A restaurant so hotly anticipated that every food critic in London cannot keep their pens off it, naturally we could not help but give it a try. Star-studded chef Gordon Ramsay brought his Japanese-style eatery dream to life within the former maze walls and with his last UK opening being Union Street Café in 2013, a newbie in his restaurant fleet was long overdue.
As with all new openings, we arrived with some trepidation, but the restaurant experience at Lucky Cat by Gordan Ramsay sure did impress. From the sommelier to the expertly plated dishes, attentive service and yes, the Gordon Ramsay charm.
Walking up to the Asian-inspired restaurant on Grosvenor Square, with its sultry Japanese interiors influenced by the drinking dens of yesteryear, I was jittery, buzzed by the excitement of a big-name chef’s new haunt.
As we arrived, we were taken into the swanky bar area lined with black and gold Maneki-Neko figurines, an obvious theme throughout. Sitting in mauve studded-velvet booths surrounded by dressed-up dates, drinks were served: the fragrant and fruity ‘Polynesian punch’ in a tiki head and a ‘lucky negroni’. The latter involved a roll of dice to pick the flavour mix, rolling 3, 4, 1: a citrusy concoction with chilli-infused vermouth swirling around a Lucky Cat-engraved ice block.
Moving into the main restaurant, we were seated across from the raw bar, admiring the chefs at work while lucky cats waved back. A sommelier suggested an easy-drinking Californian red while prawn toast nibbles arrived at the table. Dusted in toasted sesame, the bites were soft inside with an acidic kick of kimchi and had a crispy outer which left a lingering nuttiness.
Second, was a tender plate of wagyu tataki with a drizzle of truffle ponzu dressing and roasted garlic. This umami dish released its herbaceous flavours as I chewed, delivering meaty mouthfuls with added earthiness from the truffle shavings.
Perks of diligent service included having the cured salmon dressed at the table, pouring a subtle citrus ponzu around the sashimi with its blobs of zesty shiso mayonnaise on the side. The vibrant dish’s flavours worked together to produce a sweet and fresh initial tang followed by bursts of salty fish oil from the caviar. The mix of textures and lively taste makes for a dish I would highly reccomend.
Next, we had the Nikka whisky-glazed pork belly skewers with a sharp yuzu mustard dip. The pork was succulent and rich in seasoning, with its charred outer caramelising the fat. An unexpected favourite of the evening.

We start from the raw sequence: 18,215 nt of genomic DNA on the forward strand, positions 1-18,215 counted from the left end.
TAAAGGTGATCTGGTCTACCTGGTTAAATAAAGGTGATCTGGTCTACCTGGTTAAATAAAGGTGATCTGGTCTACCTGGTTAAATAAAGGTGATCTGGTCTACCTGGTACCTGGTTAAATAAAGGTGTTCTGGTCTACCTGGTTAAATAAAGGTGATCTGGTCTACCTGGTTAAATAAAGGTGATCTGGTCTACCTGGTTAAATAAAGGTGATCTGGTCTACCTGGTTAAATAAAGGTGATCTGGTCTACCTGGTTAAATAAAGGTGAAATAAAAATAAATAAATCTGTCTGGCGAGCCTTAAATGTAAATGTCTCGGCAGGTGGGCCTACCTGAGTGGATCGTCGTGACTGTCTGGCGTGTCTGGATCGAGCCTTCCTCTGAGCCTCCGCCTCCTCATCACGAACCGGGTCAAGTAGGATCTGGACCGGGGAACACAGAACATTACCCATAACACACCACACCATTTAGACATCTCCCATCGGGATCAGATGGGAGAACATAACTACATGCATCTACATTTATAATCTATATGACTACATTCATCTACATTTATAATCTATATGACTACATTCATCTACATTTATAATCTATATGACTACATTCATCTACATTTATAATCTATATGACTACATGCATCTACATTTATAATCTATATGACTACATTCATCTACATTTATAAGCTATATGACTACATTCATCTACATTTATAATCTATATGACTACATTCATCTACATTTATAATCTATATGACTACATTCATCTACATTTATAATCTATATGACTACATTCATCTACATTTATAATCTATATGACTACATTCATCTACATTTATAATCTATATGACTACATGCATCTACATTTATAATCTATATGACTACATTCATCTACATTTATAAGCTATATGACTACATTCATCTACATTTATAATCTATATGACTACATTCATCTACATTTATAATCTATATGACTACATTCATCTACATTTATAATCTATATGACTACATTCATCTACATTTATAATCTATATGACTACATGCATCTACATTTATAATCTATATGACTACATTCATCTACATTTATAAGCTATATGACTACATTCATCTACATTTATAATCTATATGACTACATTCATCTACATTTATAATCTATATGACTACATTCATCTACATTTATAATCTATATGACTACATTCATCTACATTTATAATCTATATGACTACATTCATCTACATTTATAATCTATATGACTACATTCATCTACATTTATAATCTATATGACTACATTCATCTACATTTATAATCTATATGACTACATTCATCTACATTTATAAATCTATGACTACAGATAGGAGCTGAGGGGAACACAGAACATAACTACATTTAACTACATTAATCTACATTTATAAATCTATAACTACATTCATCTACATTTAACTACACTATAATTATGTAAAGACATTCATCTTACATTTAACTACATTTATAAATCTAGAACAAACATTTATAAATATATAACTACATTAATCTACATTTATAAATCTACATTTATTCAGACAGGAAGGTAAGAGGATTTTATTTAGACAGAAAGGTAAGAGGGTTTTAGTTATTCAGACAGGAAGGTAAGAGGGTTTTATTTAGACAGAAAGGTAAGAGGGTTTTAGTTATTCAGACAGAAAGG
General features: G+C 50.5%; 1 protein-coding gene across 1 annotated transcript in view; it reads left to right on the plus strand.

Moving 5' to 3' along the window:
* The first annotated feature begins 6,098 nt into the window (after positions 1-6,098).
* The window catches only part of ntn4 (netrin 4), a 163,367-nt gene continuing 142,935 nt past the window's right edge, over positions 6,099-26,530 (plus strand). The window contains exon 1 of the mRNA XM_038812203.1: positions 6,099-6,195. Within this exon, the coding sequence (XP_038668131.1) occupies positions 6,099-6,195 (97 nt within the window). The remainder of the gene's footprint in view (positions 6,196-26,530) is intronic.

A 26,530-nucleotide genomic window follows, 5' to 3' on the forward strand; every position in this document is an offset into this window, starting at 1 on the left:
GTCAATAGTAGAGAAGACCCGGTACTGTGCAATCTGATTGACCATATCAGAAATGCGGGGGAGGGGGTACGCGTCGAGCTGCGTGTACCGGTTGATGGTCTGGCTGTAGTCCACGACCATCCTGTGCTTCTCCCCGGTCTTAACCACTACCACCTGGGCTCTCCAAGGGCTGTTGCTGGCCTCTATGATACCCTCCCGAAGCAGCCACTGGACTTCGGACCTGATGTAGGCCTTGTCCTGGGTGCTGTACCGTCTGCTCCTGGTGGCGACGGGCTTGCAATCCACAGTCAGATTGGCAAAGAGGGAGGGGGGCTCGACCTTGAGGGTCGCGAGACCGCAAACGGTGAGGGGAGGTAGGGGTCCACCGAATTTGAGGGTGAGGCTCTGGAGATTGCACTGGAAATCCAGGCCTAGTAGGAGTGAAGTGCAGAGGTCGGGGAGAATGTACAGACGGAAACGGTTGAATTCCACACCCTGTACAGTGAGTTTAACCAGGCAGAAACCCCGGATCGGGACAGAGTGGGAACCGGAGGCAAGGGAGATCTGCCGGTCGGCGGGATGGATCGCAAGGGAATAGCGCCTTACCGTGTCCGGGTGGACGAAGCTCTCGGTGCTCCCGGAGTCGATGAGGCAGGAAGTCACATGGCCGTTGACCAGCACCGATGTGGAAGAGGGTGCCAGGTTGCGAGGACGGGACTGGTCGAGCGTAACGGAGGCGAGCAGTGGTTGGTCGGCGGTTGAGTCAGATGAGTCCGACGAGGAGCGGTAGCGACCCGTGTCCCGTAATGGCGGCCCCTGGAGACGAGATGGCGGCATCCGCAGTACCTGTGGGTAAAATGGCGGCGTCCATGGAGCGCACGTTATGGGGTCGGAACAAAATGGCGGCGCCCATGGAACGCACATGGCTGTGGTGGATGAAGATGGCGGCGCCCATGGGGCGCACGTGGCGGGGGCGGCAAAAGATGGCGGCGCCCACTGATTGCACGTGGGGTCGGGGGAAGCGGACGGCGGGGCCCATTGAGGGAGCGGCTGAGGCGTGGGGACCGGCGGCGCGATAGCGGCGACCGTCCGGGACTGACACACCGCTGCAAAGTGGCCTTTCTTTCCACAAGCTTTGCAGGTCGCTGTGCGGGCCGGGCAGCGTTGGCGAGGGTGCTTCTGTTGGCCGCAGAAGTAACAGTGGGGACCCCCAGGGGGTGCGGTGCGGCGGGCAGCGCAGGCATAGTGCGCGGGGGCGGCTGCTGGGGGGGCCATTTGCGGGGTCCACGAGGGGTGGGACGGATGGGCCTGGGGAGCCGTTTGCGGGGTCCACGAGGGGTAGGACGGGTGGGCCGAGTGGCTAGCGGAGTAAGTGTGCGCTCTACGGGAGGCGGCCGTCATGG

Following this, the bonito-fried duck leg with plump bao buns and a spicy hoisin sauce was brought to the table. The waitress pulled apart crispy skin to reveal juicy duck to fill our DIY bao buns. Although a quaint experience, stuffing the buns with cucumber added freshness to the homely bao, leaving you feeling like you could grab a few and head out for the day.
Rounding the meal off, we were brought a palate-cleansing oolong tea named the ‘iron goddess of mercy’ with subtle grassy and lasting floral notes. Adding to the sweetness was the dorayaki dessert, a Japanese pancake styled like a Jaffa Cake that was frequently ordered around us. Rolled in toasted sesame for added crunch and served with crème fraîche ice cream, the pancakes sandwiched a gooey centre of Jaffa ganache, with its nutty chocolate filling pulling together the dish.
Last was Ramsay’s own rum baba speciality, a sweet and sour cake contrasted with roasted pineapple, ice cream and golden desiccated coconut. The sponge, soaked in sake and rum, oozed with each exploding mouthful while the charred pineapple chunks added vim and vigour. This was a whole plate experience, with each element working together to create a zingy yet sweet mouthfeel.
All in all, Ramsay’s Lucky Cat delivered an eve of sumptuous Asian-inspired dishes and eager service that certainly would pique the interest of those looking for an excuse to splash out on small plates to share.
Lucky Cat by Gordon Ramsay
10 Grosvenor Square, Mayfair, London, W1K 6JP